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Old 02-12-2015, 04:01 PM   #1
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3D Printing to the Rescue

Much to our delight, when we went to Alameda, CA in 1998 to inspect, sea trial, and have surveyed the boat we ultimately bought, we found its windows had Venetian blinds instead of curtains. The boat we chartered prior to buying our own had curtains and we'd learned to detest them.

But... the blinds were old when we bought the boat, and while the blinds themselves have held up fine all these decades, the ends that clip into the brackets screwed to the lower window trim have not. The rims of the end pieces go around the lower bar and are very thin. Over the years these had started to split and deteriorate to the point where when we bought the boat half of them (there were 28 of them) had tape wrapped around the rims to hold them together and onto the bar ends.

Since we've had the boat the situation has only gotten worse. The end fittings have not been available from Levalour for decades (they told my wife) and there was not even a dusty box of them on the top shelf of the warehouse.

We came up with various schemes to create another method of holding the bottom of the blinds in place from metal rods run through the lower bar to wood ends with pins fitted into the bar ends, but we didn't feel any of them were really the right way to solve the problem.

Then the videographer in our department who shoots with me all over the world told me that his son, at the time just ending his freshman year at the University of Washington, was going to build, from scratch, a 3D printer over the summer (this past summer). His parents felt this was a very worthwhile project that would help him far more in the long run than stacking boxes in a supermarket, so they picked up the tab for his expenses living at home and not getting a summer job.

He designed the thing, ordered the necessary parts, and wrote the programming. And at the end of the summer, he had a fully functioning 3D printer. It's a pretty amazing piece of equipment to watch operate.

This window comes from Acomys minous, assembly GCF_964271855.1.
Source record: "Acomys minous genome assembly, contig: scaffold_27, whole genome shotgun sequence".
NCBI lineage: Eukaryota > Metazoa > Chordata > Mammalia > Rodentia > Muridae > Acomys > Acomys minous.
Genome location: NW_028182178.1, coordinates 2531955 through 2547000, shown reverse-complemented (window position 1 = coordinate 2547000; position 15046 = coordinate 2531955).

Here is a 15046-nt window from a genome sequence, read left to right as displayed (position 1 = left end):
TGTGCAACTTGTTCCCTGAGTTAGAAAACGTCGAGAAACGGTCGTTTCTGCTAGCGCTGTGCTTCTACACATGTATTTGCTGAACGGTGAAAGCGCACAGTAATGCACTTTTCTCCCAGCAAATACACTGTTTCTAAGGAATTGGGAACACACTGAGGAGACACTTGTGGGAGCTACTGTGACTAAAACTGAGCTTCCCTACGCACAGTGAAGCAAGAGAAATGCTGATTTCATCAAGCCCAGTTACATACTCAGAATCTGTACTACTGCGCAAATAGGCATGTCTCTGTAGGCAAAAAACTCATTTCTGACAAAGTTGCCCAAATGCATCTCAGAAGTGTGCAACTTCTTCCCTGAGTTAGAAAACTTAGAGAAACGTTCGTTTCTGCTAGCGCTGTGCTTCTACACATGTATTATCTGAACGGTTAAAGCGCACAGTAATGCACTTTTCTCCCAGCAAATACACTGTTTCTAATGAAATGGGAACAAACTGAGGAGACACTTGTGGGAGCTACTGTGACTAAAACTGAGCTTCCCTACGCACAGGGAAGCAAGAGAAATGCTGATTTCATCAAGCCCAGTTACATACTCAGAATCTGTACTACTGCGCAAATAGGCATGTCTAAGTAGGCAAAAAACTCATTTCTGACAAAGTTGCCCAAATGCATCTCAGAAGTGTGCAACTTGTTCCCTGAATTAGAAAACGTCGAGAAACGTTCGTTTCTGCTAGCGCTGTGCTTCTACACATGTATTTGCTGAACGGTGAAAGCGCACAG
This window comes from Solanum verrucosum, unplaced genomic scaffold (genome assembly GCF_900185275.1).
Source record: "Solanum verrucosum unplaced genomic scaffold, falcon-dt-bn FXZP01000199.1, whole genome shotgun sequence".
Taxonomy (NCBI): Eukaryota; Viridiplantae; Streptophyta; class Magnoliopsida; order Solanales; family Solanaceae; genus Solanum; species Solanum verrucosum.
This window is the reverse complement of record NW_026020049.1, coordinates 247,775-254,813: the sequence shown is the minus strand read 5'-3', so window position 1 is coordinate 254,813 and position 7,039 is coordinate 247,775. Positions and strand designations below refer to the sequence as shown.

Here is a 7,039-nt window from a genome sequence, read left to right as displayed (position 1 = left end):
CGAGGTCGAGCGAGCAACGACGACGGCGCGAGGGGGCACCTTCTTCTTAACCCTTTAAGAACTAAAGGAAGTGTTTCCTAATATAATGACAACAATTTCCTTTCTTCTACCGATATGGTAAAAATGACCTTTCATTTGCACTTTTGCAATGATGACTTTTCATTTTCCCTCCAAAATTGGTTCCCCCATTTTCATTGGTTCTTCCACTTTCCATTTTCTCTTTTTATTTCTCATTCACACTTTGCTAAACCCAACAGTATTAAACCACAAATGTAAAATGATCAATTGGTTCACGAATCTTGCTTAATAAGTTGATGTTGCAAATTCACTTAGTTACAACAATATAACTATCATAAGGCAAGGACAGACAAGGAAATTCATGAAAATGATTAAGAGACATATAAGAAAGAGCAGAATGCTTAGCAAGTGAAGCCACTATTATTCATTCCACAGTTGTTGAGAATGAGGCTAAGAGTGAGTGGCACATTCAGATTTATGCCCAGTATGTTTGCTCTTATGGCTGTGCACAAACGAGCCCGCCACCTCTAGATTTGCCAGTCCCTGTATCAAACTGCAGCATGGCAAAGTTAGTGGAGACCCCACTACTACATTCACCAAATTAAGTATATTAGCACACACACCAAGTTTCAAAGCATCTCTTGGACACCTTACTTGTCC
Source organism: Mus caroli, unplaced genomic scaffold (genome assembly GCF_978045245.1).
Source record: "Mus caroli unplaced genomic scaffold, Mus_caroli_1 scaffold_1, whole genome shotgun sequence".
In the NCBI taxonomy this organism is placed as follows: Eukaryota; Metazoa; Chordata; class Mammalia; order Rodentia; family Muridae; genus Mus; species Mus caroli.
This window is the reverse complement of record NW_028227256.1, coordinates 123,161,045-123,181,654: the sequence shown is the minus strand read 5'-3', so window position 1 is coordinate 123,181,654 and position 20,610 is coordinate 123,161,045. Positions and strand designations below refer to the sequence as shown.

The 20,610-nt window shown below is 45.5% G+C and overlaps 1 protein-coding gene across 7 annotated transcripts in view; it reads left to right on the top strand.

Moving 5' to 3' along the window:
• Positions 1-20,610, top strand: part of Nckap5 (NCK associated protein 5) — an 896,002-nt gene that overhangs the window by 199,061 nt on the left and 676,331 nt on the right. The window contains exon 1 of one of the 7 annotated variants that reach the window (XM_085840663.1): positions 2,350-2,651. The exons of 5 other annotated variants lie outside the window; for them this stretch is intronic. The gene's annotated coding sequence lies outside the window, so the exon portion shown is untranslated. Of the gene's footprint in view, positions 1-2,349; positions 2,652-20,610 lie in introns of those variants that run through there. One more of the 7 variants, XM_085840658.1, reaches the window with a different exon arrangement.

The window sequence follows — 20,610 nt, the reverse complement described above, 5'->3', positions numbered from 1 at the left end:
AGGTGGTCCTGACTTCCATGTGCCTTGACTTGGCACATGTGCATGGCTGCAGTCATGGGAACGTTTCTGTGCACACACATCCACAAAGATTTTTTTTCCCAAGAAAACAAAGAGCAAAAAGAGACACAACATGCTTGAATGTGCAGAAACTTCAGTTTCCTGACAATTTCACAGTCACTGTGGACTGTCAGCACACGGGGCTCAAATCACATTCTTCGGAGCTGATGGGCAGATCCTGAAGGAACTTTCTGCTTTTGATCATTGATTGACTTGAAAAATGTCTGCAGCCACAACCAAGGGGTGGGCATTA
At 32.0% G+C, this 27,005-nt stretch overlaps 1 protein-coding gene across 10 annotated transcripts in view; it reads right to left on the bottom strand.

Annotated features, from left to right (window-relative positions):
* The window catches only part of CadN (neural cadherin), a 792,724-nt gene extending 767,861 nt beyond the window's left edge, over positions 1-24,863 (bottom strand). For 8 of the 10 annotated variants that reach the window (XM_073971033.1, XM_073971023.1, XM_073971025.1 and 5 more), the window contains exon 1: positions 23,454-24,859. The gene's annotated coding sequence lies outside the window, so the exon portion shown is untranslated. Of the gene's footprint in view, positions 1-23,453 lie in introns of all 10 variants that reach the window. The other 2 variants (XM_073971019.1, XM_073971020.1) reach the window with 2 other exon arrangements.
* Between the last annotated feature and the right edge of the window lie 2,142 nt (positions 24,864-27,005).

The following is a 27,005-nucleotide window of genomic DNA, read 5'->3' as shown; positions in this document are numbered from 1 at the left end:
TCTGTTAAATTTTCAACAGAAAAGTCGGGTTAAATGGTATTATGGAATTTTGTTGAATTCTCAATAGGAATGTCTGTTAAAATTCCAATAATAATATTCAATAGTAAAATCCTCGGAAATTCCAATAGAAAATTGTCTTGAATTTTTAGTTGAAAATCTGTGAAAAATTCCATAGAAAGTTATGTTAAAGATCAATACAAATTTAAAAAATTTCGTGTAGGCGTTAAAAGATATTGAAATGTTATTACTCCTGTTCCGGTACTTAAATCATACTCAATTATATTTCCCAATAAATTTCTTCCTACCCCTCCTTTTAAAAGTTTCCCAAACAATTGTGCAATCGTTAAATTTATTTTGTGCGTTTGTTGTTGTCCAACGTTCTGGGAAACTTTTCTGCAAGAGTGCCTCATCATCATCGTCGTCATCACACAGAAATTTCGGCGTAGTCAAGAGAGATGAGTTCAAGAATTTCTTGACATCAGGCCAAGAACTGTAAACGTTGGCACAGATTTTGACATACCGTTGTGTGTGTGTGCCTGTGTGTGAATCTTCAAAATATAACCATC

When my co-worker brought in a sample "block" his son's printer had turned out, I realized it was about the same size as the end pieces we needed for our blinds on the boat.

By now the son had started his sophomore year. I brought one of the parts in for the son to see and determine if he could replicate it on his printer. He not only did, he came up with three potential designs. One of them, a piece that fits inside the bottom bar on the blind instead of wrapping around it, was obviously the best, strongest way to go.

What was interesting is that one of his designs exactly replicated the original piece, complete with the pin that on the original is a separate piece that projects both out and back inside from the flat end. But the 3D version was one solid piece of plastic.

Last week he ran off 30 fittings, which was an automated process-- he read a book while the printer was cranking them out--- and our 16-plus year problem is solved once and for all.

The photos below pretty much tell the story. The red pieces are the original test pieces for some of his designs. The far one is the one we selected, the near one is the exact replica of the original. The red plastic is used for testing purposes for some reason. The last photo is one of the final, production parts.
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Old 02-12-2015, 07:58 PM   #2
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I got this photo too late to edit it into the previous post. This is the 3D printer that made our parts. Basically, it consists of three arms that move the print head in extreme precision through all three dimensions in space to lay down the layers of material to build up the component.

Both Boeing and Airbus are actively pursuing the use of this technology to "print" the entire fuselage of a jetliner. The whole thing (the tube at least, not the seats although it's possible to do that, too, at the same time) just one part.
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Old 02-12-2015, 08:04 PM   #3
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Greetings,
Mr. Marin. Where is the table/pallet upon which the parts are printed?
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Old 02-12-2015, 09:04 PM   #4
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Then the videographer in our department who shoots with me all over the world
I'm guessing you shoot skeet? Or maybe film...

Sorry for the thread jack
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Old 02-12-2015, 09:06 PM   #5
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Greetings,
Mr. Marin. Where is the table/pallet upon which the parts are printed?
Good question. When this photo was taken by my co-worker last summer the printer was still in the early development and construction phase. His son was testing the movement of the arms at the time (my co-worker shot a little video on his phone of the mechanism working--- it's pretty cool to watch.)

So I have no idea what it looks like now other than being told today by his dad that it still has this non-enclosed, exposed-guts appearance. The son took it with him when he went back to university last Fall so even his dad hasn't seen it for awhile.
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Old 02-12-2015, 09:07 PM   #6